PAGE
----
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There is nothing as sad as a new headstone. Perfectly cut, etched in granite, cold as the truth – a loved one is dead.

Harley Robb fingered the words “loving sister” scribed under the name Jessica. The sharp edges cut into his skin, their meaning crippled his soul. Nearly three years of desperate search, thirty-three months of hope slowly fading, a tortured yearning, a family’s determination defeated by time and circumstance. There was no way she could be alive and he knew it.

The headstone was only a symbol. It marked a life not a body. Harley, his two older sisters and parents, would never get that kind of closure. It was a stake in the ground –a stand - a farewell – a white flag.

Harley laid a small pendant on the top of the stone. On its face a gold relief of St Francis, the patron saint of animals. Jessica had loved animals. “Merry Christmas, Jess,” Harley said quietly. He looked around the old cemetery. It was filled with crypts and mausoleums – all above ground, typical of New Orleans. Only Jessica’s plot was without a structure. There was no need.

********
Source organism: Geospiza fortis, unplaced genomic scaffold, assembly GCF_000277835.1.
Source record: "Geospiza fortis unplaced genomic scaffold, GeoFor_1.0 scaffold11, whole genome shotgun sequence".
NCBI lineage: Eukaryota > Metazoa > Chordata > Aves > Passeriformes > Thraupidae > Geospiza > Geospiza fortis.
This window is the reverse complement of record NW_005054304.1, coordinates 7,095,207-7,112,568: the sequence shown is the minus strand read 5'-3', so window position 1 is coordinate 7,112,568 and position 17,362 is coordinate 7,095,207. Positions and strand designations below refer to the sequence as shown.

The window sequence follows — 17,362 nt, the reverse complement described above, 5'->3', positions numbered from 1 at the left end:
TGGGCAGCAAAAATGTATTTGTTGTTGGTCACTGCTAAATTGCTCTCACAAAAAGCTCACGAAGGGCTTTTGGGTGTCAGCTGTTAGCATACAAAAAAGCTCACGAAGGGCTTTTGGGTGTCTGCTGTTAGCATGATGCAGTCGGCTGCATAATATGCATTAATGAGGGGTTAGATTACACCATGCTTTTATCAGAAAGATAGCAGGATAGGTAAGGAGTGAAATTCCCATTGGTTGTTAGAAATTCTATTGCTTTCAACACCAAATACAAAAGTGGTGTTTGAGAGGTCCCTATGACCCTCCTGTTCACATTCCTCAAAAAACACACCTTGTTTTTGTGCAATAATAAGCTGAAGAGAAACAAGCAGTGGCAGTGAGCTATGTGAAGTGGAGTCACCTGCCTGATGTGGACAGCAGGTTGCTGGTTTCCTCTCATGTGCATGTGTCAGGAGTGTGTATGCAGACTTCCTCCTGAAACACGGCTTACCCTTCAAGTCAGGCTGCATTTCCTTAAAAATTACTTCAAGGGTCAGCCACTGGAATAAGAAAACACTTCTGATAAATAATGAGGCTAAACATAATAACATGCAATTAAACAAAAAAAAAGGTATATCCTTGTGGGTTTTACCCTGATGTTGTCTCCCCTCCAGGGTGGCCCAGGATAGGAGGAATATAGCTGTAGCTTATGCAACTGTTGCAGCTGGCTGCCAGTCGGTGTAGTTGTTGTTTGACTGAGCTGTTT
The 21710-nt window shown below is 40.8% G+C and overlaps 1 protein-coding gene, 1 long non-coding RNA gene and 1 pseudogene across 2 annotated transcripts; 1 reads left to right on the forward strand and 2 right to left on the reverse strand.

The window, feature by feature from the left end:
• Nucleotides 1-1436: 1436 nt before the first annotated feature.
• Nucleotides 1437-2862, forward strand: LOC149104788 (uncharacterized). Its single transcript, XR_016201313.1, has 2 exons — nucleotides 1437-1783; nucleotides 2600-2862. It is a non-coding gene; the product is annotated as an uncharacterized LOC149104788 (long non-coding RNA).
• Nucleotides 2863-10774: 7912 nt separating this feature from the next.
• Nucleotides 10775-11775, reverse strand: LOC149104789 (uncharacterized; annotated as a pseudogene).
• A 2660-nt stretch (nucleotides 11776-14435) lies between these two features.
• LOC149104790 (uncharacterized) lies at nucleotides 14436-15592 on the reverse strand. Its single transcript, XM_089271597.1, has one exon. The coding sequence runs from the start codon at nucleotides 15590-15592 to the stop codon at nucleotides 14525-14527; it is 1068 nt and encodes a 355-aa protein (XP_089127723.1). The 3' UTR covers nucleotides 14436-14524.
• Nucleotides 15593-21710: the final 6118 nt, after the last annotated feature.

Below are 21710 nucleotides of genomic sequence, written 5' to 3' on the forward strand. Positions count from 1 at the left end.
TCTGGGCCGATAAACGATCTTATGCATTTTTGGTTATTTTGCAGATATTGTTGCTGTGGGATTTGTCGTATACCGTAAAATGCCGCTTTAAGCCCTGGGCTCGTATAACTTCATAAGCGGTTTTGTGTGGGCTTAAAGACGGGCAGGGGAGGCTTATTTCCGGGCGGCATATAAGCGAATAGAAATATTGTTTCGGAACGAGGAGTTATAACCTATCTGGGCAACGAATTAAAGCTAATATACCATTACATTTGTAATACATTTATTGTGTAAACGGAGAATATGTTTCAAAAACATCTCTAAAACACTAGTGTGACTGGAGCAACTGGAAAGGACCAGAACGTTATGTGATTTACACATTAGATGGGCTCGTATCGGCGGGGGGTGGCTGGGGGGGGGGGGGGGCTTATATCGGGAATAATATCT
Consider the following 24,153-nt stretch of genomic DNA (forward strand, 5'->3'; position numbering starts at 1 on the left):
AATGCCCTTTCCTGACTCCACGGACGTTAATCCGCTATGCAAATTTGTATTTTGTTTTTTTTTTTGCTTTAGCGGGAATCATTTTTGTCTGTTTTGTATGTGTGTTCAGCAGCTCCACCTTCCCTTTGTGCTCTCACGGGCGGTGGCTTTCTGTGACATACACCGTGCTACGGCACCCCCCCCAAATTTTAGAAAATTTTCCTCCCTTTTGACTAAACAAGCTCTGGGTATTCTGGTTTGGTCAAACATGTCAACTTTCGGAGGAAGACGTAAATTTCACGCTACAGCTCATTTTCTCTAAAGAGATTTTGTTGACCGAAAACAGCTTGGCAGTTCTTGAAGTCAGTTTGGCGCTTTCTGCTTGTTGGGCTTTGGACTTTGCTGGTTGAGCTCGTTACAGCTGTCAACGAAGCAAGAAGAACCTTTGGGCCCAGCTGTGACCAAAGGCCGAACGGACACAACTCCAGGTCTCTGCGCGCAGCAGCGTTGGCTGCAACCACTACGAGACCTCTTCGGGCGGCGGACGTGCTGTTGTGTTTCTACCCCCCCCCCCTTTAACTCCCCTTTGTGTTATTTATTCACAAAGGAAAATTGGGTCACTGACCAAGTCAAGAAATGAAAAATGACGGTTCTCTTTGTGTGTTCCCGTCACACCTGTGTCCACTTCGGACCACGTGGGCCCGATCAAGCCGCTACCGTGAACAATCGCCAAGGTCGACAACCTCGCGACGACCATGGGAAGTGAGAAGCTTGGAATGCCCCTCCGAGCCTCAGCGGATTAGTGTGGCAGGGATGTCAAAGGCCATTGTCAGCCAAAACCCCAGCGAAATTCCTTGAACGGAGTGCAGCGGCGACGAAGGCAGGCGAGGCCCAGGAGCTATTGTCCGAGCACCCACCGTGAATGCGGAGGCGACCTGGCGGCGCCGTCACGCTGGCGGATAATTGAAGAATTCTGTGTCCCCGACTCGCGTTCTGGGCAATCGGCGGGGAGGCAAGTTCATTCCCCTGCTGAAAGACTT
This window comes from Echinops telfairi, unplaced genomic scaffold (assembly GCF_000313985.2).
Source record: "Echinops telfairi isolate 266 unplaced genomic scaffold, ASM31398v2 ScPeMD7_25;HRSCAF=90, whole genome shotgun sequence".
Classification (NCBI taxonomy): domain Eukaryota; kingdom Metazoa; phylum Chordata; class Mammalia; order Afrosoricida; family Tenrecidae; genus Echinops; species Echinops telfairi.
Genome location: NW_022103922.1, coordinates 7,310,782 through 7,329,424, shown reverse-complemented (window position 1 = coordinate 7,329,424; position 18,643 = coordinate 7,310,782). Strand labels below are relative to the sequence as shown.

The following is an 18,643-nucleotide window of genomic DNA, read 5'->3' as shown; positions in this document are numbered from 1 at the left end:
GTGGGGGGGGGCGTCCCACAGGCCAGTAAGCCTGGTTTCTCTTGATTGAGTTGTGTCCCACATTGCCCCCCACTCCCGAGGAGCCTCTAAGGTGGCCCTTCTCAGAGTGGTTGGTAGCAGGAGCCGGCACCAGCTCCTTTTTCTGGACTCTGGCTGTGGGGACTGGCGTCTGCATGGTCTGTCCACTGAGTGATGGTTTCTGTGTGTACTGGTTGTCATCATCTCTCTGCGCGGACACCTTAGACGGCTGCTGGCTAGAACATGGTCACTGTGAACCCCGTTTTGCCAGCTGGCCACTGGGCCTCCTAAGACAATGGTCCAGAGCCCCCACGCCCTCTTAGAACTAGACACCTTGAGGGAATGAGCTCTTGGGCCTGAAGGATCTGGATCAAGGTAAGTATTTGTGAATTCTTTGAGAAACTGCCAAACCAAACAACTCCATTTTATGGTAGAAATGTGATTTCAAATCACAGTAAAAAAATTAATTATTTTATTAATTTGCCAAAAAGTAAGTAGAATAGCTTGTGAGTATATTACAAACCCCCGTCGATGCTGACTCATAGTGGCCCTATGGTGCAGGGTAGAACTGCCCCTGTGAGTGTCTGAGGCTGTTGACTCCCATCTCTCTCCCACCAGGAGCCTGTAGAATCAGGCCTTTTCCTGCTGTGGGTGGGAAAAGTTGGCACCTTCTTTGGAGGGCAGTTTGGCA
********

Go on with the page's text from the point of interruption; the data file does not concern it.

She had walked out of their Kenner Louisiana home for spring break and that was the last they saw of her.

Harley came to the cemetery often since his father finally allowed the headstone to be placed. There was something about being amongst the dead that fascinated him. It was oddly comforting.

“How can the dead make you feel alive?” he wondered. At fourteen years of age he blamed his inability to answer the question on his lack of spiritual depth – something he recently began to explore. This wasn’t the daredevil, running-through-the-cemetery-at-night feeling his friends had… there was a connection to the dead, it was like a knocking on the door and he didn’t know how to answer it – or if he even wanted to.

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